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Bring Them Up

Make Disciples, Not Dependents

One temptation for teachers is that they expect to be treated as Teacher for all time. This isn’t to say that their students won’t move on to other classes, but that as teachers they expect to always be treated as the ones with the answers for their students.

Should a teacher know more than her students? I mean, duh, yes, but also not forever. This is one of the benefits of thinking in terms of discipling. I know that the word disciple includes the idea of learning, but built in to the idea of discipleship is that a disciple matures and makes more disciples. A student can gather up truth to understand and call the work done, a disciple understands that the work isn’t done until there’s another disciple, until there is reproduction of true understanding. When we realize that our goal is beyond us, then we come to worry less about our students needing us.

When a grammar teacher is working on helping her 10 year-old student learn math, she is also helping him learn submission. There is the lesson represented on the worksheet, and there are numerous lessons impossible to represent on a worksheet; he’s learning how to multiply and how to be a man under authority. But she should remember that she is teaching submission to one to whom she may need to later submit. Her student, for example, might grow up to be her pastor, who will hold her hand and sing hymns at her hospital bed. His ministry to her at that point won’t be because he needs answers from her.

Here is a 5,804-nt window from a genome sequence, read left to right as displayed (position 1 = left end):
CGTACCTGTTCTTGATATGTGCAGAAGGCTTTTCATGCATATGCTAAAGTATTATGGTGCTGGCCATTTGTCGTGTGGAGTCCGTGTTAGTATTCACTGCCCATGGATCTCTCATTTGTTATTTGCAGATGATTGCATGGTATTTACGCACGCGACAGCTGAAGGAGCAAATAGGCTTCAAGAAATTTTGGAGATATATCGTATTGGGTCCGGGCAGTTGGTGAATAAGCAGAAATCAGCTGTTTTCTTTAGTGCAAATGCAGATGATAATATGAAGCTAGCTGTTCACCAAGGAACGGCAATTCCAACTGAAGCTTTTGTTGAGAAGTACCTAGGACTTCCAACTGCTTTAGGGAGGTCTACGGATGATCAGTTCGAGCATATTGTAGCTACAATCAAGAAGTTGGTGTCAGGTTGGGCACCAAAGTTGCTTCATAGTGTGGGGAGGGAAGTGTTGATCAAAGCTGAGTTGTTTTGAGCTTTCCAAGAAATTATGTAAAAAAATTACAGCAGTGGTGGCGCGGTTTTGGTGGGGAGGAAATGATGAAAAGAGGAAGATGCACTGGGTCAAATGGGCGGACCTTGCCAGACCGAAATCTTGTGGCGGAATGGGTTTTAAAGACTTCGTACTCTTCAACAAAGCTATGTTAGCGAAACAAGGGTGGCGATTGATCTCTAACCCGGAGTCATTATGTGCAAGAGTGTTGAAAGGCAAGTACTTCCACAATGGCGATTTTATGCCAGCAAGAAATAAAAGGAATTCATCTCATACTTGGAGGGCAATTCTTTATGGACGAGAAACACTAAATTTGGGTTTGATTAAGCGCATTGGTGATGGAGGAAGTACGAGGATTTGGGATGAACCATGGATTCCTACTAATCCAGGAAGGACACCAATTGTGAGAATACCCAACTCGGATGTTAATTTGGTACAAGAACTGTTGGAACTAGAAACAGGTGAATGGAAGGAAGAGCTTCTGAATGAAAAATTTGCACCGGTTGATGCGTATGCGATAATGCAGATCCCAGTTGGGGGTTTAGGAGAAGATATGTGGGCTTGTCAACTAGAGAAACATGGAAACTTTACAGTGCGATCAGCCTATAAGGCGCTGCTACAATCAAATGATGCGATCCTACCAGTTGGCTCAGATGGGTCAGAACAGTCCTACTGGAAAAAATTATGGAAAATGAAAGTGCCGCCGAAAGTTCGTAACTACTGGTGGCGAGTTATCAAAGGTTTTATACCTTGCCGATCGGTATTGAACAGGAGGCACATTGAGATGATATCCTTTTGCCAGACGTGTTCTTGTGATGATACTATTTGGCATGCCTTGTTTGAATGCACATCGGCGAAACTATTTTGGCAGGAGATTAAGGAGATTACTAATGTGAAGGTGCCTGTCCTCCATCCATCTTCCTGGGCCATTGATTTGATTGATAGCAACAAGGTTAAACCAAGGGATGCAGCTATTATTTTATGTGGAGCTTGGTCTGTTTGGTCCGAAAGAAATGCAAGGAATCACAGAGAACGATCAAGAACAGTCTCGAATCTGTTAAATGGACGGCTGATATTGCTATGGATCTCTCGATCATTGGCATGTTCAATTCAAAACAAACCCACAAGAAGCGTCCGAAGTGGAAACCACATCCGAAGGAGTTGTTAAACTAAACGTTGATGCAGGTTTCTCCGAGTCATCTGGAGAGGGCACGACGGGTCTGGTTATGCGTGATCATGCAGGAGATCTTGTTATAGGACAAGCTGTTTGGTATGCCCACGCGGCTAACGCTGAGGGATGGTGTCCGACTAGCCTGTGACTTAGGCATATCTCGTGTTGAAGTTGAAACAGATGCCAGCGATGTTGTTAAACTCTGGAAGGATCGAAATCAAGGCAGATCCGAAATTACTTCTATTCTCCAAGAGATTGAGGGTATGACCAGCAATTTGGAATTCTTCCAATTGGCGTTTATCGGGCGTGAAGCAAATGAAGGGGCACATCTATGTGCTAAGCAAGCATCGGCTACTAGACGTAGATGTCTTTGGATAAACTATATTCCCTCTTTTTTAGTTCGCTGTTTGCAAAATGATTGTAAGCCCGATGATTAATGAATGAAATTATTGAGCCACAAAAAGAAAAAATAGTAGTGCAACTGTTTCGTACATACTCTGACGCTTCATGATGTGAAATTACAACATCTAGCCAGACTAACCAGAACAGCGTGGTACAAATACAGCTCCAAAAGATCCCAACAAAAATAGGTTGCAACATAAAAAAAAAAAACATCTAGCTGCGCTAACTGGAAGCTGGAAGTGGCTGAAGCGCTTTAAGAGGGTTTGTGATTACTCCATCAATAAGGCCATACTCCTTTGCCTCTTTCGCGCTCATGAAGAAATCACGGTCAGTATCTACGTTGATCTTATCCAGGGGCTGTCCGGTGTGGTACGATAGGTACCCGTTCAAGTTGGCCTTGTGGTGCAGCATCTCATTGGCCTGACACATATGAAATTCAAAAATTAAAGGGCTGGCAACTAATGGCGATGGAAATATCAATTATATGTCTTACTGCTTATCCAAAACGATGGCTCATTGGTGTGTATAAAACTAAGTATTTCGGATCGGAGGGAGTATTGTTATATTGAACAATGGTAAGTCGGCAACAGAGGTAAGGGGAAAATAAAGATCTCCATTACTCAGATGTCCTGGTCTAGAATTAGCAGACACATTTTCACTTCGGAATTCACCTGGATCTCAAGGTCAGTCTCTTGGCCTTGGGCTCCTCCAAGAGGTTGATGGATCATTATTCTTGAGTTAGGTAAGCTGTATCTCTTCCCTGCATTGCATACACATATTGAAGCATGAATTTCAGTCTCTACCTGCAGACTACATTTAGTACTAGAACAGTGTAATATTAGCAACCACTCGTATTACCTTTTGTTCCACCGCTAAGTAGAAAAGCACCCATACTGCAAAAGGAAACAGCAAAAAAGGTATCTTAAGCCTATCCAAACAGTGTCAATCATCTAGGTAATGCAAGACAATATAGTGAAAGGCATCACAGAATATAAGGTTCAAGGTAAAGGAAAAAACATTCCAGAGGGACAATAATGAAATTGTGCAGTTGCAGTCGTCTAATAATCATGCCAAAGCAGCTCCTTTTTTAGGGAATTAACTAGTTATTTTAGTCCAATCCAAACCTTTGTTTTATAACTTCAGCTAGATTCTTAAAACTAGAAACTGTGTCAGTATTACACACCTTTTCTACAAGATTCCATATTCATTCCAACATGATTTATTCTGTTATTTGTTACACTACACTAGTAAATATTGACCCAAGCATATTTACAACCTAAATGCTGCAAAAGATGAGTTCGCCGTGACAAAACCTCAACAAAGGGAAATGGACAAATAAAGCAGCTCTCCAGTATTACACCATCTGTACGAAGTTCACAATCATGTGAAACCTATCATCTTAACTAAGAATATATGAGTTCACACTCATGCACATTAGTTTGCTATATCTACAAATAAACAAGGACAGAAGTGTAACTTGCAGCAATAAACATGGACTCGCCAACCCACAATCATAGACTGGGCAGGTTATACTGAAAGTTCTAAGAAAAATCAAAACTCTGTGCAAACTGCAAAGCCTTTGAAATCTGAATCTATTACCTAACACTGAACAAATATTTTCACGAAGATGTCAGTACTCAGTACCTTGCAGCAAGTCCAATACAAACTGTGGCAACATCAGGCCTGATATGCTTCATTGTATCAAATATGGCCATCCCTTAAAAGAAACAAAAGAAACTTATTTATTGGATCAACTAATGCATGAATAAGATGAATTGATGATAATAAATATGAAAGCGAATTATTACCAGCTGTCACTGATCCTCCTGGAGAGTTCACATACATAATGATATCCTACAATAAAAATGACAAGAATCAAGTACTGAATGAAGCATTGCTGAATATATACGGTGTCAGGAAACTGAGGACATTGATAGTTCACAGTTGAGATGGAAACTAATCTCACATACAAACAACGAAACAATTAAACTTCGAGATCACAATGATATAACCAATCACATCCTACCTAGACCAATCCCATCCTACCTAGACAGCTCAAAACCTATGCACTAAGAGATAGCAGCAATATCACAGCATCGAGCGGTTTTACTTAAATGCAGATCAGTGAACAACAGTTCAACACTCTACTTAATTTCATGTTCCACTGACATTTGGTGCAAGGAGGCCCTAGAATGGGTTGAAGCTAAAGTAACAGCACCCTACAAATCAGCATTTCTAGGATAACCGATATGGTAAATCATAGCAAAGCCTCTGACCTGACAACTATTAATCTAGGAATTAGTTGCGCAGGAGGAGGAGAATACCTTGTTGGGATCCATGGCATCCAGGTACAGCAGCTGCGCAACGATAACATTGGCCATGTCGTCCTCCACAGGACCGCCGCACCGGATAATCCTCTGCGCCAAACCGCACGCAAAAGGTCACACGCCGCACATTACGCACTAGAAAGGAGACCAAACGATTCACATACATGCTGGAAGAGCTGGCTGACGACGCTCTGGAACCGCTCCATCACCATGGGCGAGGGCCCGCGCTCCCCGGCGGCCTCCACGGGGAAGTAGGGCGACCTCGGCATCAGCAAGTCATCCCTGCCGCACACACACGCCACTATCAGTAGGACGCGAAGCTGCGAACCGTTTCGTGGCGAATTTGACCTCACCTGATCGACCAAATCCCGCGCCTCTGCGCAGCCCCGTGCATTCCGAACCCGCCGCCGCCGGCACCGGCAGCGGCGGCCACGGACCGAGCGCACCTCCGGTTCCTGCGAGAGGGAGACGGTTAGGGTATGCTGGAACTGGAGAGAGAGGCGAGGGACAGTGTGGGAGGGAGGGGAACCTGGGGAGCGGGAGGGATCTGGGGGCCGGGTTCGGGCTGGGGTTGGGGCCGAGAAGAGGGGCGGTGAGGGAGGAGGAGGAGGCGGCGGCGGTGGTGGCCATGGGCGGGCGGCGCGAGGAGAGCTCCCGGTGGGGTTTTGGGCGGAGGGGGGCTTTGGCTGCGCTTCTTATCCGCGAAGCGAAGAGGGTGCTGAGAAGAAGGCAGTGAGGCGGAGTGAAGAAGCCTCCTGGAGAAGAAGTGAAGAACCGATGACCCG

Pastors who think of teaching as their ultimate telos have the same problem, and will find themselves the (informed) hindrance rather than help to the growth of their people. Make disciples, not dependents.

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Every Thumb's Width

The Disciples Missionaries Made

A disciple-maker should know where he’s going. If he does, then he probably knows his end depends on starting in the right spot. He also won’t be surprised when he arrives at his goal.

John Piper wrote a concentrated post on missions two weeks ago pointing to the January/February cover story in Christianity Today, “The Surprising Discovery About Those Colonialist, Proselytizing Missionaries”. The CT article describes the findings of sociologist Robert Woodberry who spent a decade researching “the effect of missionaries on the health of the nations.” Piper quotes Woodberry: